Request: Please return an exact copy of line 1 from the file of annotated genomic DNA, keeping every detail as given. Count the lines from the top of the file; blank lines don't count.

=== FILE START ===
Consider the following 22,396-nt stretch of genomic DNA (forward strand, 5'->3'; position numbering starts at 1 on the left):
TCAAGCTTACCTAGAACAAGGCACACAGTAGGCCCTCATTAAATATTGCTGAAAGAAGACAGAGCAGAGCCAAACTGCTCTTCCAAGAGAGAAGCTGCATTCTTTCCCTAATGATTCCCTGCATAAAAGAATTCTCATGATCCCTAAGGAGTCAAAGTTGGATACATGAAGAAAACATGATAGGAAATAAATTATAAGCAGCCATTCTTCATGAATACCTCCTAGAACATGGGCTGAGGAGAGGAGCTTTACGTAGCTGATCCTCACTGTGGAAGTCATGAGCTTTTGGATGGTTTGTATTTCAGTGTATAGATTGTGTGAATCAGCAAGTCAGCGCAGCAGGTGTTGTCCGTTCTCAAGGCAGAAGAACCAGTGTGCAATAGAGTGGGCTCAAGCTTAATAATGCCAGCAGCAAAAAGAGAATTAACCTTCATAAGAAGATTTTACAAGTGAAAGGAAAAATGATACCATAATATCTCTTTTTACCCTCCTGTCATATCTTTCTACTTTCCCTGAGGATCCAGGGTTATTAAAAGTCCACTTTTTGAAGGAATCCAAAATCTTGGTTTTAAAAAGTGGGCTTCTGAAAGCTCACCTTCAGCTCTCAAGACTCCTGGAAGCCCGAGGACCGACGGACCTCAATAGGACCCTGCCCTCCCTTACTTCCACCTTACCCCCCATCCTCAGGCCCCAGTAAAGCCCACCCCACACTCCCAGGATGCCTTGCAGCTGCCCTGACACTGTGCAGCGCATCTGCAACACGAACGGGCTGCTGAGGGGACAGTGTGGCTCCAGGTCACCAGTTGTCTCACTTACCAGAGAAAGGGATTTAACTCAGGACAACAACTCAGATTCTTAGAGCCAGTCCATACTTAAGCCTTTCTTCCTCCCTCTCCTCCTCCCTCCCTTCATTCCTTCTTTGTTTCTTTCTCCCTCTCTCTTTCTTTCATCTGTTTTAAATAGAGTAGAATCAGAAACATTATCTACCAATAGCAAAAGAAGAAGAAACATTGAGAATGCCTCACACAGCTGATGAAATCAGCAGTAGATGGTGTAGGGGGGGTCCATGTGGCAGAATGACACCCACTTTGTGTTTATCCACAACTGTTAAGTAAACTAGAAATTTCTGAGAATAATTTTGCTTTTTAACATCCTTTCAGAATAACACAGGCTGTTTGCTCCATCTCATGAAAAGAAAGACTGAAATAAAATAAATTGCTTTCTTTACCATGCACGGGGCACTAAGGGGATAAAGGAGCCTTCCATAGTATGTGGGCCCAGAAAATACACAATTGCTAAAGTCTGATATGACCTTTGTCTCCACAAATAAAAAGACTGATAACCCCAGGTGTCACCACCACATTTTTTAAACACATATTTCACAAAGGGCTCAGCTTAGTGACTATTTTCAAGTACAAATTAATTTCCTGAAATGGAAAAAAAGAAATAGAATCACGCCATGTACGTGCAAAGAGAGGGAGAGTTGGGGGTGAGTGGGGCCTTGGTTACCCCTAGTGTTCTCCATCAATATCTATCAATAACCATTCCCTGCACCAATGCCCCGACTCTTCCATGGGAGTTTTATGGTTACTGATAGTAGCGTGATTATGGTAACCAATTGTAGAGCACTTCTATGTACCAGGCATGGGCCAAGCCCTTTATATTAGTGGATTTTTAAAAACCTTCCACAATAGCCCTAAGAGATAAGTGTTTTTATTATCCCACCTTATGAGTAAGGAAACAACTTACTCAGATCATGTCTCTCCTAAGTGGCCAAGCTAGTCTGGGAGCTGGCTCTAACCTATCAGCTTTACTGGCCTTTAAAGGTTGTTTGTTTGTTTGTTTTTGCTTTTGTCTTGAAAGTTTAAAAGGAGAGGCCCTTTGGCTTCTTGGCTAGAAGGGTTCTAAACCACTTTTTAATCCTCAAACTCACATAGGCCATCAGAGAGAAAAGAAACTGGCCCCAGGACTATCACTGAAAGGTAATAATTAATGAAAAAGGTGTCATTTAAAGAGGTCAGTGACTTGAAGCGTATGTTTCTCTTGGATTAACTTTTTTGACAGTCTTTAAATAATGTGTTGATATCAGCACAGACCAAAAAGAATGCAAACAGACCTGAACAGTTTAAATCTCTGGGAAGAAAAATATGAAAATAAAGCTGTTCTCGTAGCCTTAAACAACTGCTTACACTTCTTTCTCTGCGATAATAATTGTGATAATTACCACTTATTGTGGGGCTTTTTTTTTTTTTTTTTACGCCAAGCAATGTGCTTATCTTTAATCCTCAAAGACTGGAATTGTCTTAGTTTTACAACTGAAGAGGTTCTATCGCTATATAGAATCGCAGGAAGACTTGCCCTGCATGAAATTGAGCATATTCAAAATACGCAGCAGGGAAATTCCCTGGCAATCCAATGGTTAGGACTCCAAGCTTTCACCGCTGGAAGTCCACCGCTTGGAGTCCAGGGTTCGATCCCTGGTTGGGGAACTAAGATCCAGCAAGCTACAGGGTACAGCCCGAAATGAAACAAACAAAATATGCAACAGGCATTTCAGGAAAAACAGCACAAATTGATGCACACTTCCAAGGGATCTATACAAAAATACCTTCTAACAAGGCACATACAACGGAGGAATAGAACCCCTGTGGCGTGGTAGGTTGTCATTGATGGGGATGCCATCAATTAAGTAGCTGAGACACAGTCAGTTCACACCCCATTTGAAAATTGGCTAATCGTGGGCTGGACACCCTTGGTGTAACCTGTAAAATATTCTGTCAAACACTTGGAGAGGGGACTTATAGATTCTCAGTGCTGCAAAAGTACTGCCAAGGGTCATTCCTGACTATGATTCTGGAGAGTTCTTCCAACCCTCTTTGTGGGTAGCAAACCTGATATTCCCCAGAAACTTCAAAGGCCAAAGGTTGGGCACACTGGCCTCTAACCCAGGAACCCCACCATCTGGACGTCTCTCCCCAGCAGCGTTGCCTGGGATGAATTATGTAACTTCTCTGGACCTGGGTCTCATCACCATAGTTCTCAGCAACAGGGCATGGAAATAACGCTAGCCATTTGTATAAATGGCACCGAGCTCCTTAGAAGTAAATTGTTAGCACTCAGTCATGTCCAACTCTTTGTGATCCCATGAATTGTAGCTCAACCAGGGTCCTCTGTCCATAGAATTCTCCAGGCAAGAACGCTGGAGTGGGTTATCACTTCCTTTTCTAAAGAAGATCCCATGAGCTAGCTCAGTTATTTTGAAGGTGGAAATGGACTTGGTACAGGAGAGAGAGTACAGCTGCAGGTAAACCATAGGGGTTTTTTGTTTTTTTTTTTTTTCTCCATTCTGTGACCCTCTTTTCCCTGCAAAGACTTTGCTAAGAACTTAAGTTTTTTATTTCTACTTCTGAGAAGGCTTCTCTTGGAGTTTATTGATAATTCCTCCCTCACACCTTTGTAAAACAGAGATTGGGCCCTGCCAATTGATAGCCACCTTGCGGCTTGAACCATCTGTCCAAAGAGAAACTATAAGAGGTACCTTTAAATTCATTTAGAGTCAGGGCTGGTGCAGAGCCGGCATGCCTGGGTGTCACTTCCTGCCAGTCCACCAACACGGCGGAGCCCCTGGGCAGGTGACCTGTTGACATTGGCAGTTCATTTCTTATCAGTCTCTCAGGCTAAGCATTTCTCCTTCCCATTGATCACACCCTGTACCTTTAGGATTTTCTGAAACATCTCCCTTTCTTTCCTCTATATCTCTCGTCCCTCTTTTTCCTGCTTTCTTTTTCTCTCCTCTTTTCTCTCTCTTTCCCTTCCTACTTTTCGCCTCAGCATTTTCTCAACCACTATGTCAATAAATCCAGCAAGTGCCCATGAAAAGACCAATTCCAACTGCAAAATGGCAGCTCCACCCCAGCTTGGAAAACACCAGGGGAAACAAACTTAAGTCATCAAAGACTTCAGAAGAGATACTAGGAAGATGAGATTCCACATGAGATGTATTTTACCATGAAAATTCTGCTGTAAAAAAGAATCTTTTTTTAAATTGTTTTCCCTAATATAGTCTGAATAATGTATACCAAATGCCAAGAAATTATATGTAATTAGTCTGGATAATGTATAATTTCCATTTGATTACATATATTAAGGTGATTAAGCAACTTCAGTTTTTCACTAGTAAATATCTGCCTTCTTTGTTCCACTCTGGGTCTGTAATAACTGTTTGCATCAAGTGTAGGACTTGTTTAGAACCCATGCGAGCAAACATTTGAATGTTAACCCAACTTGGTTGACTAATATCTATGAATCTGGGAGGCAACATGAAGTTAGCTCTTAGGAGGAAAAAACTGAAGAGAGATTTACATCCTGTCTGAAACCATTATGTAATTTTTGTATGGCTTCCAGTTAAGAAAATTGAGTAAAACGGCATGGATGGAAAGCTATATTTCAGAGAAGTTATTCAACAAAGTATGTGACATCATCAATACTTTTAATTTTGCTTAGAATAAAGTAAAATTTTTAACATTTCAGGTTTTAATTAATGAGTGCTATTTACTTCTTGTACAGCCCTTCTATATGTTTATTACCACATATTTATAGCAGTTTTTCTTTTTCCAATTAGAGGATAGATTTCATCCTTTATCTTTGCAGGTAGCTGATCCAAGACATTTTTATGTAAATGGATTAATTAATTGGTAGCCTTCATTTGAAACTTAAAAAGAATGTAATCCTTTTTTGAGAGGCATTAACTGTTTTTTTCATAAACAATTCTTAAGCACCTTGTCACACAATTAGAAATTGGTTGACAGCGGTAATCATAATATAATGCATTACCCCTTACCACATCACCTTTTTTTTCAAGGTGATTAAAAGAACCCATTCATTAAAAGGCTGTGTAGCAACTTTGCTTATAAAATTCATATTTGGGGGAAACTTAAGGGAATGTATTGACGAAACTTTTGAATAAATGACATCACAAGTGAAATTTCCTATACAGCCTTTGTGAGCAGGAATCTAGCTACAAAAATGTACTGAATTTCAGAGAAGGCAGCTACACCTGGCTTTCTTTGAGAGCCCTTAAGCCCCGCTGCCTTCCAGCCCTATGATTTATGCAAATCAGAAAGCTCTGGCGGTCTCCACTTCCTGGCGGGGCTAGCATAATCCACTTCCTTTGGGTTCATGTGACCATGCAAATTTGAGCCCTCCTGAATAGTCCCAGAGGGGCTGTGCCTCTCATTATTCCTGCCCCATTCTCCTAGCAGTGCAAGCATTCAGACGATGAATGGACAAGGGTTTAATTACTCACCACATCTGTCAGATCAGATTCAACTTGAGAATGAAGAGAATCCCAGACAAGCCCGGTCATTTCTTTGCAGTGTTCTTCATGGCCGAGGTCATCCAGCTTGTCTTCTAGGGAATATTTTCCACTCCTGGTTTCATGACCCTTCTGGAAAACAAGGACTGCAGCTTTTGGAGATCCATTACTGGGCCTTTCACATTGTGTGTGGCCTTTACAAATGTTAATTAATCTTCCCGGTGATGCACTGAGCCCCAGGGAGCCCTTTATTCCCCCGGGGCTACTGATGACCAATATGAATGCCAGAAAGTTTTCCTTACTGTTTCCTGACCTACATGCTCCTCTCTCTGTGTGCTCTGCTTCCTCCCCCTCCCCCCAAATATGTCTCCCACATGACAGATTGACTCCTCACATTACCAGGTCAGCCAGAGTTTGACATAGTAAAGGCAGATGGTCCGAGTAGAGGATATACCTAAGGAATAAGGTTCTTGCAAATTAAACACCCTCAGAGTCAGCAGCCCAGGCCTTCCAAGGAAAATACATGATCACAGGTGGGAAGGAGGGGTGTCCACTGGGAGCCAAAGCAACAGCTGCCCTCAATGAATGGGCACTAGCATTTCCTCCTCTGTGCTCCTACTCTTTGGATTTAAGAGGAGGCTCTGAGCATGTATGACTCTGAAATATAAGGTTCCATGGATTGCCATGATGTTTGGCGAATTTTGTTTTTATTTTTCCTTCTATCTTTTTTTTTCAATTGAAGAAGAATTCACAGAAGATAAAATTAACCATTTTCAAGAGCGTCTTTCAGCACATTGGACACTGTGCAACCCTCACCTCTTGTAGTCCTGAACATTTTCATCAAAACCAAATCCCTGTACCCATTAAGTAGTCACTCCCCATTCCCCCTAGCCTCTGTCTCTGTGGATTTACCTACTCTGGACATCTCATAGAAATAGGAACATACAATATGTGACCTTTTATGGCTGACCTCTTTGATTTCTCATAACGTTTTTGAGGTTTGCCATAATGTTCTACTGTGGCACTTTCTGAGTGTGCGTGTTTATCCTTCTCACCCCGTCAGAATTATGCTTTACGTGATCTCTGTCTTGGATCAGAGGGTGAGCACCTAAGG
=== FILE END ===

Consider the following 22,396-nt stretch of genomic DNA (forward strand, 5'->3'; position numbering starts at 1 on the left):